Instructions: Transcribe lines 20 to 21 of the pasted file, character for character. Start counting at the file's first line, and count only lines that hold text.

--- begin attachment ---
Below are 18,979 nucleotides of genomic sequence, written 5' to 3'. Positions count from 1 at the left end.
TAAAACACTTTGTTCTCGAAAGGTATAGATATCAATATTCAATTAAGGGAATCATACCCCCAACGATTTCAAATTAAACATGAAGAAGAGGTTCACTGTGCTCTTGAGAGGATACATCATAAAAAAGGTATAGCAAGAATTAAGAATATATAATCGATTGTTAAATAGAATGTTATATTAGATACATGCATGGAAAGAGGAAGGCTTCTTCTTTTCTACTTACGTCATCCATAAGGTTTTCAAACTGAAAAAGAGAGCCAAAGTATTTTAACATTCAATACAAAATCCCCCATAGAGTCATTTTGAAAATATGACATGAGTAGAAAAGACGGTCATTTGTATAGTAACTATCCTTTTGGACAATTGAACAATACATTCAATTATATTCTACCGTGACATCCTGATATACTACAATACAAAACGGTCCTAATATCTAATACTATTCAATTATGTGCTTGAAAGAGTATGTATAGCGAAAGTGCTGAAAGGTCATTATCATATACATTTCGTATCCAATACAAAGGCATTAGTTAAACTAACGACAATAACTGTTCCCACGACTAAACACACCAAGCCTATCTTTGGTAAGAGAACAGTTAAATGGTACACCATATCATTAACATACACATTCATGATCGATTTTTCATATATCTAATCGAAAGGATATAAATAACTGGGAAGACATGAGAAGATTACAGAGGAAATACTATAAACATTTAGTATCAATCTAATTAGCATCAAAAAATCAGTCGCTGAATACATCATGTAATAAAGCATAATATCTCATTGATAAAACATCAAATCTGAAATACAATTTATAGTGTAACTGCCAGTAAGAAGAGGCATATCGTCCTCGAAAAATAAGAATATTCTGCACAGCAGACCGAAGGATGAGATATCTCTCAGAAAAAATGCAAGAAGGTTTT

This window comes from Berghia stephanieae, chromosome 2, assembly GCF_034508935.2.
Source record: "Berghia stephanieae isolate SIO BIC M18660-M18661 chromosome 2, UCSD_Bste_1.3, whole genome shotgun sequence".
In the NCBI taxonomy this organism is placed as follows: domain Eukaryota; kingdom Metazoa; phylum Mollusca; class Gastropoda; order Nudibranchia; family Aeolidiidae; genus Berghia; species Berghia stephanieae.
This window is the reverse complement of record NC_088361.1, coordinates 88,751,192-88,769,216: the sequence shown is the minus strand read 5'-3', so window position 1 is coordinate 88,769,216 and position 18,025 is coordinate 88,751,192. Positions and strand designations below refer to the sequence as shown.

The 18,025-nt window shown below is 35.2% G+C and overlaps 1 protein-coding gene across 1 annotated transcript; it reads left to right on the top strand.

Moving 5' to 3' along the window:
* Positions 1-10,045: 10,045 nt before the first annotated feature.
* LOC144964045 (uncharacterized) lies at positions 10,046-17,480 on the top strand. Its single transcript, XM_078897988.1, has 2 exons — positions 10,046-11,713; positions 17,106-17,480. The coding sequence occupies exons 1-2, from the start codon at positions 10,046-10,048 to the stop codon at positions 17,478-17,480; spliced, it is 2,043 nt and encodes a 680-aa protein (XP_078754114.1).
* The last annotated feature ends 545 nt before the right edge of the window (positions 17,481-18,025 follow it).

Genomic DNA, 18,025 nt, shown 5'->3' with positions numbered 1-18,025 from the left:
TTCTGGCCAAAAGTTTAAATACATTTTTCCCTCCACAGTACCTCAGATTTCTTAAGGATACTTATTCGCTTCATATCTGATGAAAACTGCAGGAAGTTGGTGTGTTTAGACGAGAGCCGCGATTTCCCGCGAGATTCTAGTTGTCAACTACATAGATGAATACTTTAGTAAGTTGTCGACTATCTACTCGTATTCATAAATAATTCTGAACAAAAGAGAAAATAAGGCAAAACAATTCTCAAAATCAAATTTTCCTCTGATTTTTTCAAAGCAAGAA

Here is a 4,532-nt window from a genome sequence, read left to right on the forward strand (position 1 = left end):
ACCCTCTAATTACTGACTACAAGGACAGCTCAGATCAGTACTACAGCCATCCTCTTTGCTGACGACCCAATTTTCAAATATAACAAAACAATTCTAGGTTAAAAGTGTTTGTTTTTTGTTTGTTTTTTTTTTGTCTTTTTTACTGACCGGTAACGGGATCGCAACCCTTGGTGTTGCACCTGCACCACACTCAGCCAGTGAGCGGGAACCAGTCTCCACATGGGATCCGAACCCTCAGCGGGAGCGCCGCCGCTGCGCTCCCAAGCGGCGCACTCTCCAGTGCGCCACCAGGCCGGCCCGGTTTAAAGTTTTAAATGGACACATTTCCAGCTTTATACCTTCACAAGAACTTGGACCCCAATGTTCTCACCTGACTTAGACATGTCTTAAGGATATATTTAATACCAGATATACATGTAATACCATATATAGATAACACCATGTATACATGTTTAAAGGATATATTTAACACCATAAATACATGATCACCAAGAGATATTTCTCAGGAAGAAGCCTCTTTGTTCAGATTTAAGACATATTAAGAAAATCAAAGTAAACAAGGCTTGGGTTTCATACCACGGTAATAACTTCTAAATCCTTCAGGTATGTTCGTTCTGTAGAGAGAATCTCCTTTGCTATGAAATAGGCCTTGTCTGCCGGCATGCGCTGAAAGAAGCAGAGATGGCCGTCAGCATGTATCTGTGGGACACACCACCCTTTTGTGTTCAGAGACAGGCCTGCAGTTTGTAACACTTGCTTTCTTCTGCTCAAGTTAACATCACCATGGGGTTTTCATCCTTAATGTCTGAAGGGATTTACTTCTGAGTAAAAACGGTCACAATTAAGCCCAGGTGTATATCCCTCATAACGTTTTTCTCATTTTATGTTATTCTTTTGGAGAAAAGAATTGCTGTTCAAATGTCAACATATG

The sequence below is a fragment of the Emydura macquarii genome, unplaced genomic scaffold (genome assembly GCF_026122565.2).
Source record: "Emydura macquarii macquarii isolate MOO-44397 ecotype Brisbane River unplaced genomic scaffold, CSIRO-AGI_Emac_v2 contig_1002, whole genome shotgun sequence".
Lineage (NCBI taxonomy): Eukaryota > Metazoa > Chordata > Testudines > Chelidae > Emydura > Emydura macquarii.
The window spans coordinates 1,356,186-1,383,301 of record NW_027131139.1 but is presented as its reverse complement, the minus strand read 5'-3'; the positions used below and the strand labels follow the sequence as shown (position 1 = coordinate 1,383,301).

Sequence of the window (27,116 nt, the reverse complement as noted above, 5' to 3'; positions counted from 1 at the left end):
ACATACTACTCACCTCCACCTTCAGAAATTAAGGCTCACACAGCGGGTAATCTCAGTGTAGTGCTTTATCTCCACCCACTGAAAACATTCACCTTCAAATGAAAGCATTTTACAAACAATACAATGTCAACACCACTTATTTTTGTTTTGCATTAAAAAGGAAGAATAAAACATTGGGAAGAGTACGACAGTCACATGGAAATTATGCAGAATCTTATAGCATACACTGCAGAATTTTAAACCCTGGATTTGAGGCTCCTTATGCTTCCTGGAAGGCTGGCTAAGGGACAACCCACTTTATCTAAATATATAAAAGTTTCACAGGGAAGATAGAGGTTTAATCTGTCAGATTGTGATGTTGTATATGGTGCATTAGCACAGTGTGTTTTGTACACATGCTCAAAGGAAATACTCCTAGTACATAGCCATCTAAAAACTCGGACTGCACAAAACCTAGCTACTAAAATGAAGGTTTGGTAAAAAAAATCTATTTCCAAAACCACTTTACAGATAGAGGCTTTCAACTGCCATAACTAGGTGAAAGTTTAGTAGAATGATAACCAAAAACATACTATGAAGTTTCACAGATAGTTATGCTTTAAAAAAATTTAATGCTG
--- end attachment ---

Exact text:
Sequence of the window (27,116 nt, the reverse complement as noted above, 5' to 3'; positions counted from 1 at the left end):
ACATACTACTCACCTCCACCTTCAGAAATTAAGGCTCACACAGCGGGTAATCTCAGTGTAGTGCTTTATCTCCACCCACTGAAAACATTCACCTTCAAATGAAAGCATTTTACAAACAATACAATGTCAACACCACTTATTTTTGTTTTGCATTAAAAAGGAAGAATAAAACATTGGGAAGAGTACGACAGTCACATGGAAATTATGCAGAATCTTATAGCATACACTGCAGAATTTTAAACCCTGGATTTGAGGCTCCTTATGCTTCCTGGAAGGCTGGCTAAGGGACAACCCACTTTATCTAAATATATAAAAGTTTCACAGGGAAGATAGAGGTTTAATCTGTCAGATTGTGATGTTGTATATGGTGCATTAGCACAGTGTGTTTTGTACACATGCTCAAAGGAAATACTCCTAGTACATAGCCATCTAAAAACTCGGACTGCACAAAACCTAGCTACTAAAATGAAGGTTTGGTAAAAAAAATCTATTTCCAAAACCACTTTACAGATAGAGGCTTTCAACTGCCATAACTAGGTGAAAGTTTAGTAGAATGATAACCAAAAACATACTATGAAGTTTCACAGATAGTTATGCTTTAAAAAAATTTAATGCTG